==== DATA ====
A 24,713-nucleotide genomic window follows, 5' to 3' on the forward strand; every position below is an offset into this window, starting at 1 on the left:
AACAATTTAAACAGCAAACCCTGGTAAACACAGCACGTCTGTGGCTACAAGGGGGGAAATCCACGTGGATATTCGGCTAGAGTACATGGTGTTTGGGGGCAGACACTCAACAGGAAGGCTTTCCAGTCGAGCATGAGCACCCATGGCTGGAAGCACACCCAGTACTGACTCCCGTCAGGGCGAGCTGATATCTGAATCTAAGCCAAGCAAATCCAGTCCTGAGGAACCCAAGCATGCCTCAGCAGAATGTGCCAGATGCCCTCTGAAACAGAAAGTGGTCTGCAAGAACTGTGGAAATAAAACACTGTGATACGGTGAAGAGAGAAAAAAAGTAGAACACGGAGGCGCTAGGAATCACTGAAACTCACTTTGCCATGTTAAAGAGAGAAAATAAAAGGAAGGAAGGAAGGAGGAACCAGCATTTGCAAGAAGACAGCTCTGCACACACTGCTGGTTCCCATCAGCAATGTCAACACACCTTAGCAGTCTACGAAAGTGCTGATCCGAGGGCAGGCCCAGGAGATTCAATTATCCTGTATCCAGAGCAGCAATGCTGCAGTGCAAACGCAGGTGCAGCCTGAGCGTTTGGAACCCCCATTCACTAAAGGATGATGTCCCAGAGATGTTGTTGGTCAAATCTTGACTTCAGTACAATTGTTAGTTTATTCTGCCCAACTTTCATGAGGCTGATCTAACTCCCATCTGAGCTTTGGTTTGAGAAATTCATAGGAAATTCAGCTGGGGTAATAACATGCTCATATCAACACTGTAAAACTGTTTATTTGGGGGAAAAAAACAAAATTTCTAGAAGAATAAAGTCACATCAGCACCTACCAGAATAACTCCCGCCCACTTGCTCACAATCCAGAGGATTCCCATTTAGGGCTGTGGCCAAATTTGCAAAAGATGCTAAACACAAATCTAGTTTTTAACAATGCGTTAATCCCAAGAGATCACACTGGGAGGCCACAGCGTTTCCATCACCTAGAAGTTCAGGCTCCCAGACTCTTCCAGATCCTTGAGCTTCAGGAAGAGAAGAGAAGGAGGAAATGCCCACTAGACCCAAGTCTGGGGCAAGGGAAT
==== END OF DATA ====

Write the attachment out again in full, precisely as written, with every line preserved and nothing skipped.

A 24,713-nucleotide genomic window follows, 5' to 3' on the forward strand; every position below is an offset into this window, starting at 1 on the left:
AACAATTTAAACAGCAAACCCTGGTAAACACAGCACGTCTGTGGCTACAAGGGGGGAAATCCACGTGGATATTCGGCTAGAGTACATGGTGTTTGGGGGCAGACACTCAACAGGAAGGCTTTCCAGTCGAGCATGAGCACCCATGGCTGGAAGCACACCCAGTACTGACTCCCGTCAGGGCGAGCTGATATCTGAATCTAAGCCAAGCAAATCCAGTCCTGAGGAACCCAAGCATGCCTCAGCAGAATGTGCCAGATGCCCTCTGAAACAGAAAGTGGTCTGCAAGAACTGTGGAAATAAAACACTGTGATACGGTGAAGAGAGAAAAAAAGTAGAACACGGAGGCGCTAGGAATCACTGAAACTCACTTTGCCATGTTAAAGAGAGAAAATAAAAGGAAGGAAGGAAGGAGGAACCAGCATTTGCAAGAAGACAGCTCTGCACACACTGCTGGTTCCCATCAGCAATGTCAACACACCTTAGCAGTCTACGAAAGTGCTGATCCGAGGGCAGGCCCAGGAGATTCAATTATCCTGTATCCAGAGCAGCAATGCTGCAGTGCAAACGCAGGTGCAGCCTGAGCGTTTGGAACCCCCATTCACTAAAGGATGATGTCCCAGAGATGTTGTTGGTCAAATCTTGACTTCAGTACAATTGTTAGTTTATTCTGCCCAACTTTCATGAGGCTGATCTAACTCCCATCTGAGCTTTGGTTTGAGAAATTCATAGGAAATTCAGCTGGGGTAATAACATGCTCATATCAACACTGTAAAACTGTTTATTTGGGGGAAAAAAACAAAATTTCTAGAAGAATAAAGTCACATCAGCACCTACCAGAATAACTCCCGCCCACTTGCTCACAATCCAGAGGATTCCCATTTAGGGCTGTGGCCAAATTTGCAAAAGATGCTAAACACAAATCTAGTTTTTAACAATGCGTTAATCCCAAGAGATCACACTGGGAGGCCACAGCGTTTCCATCACCTAGAAGTTCAGGCTCCCAGACTCTTCCAGATCCTTGAGCTTCAGGAAGAGAAGAGAAGGAGGAAATGCCCACTAGACCCAAGTCTGGGGCAAGGGAAT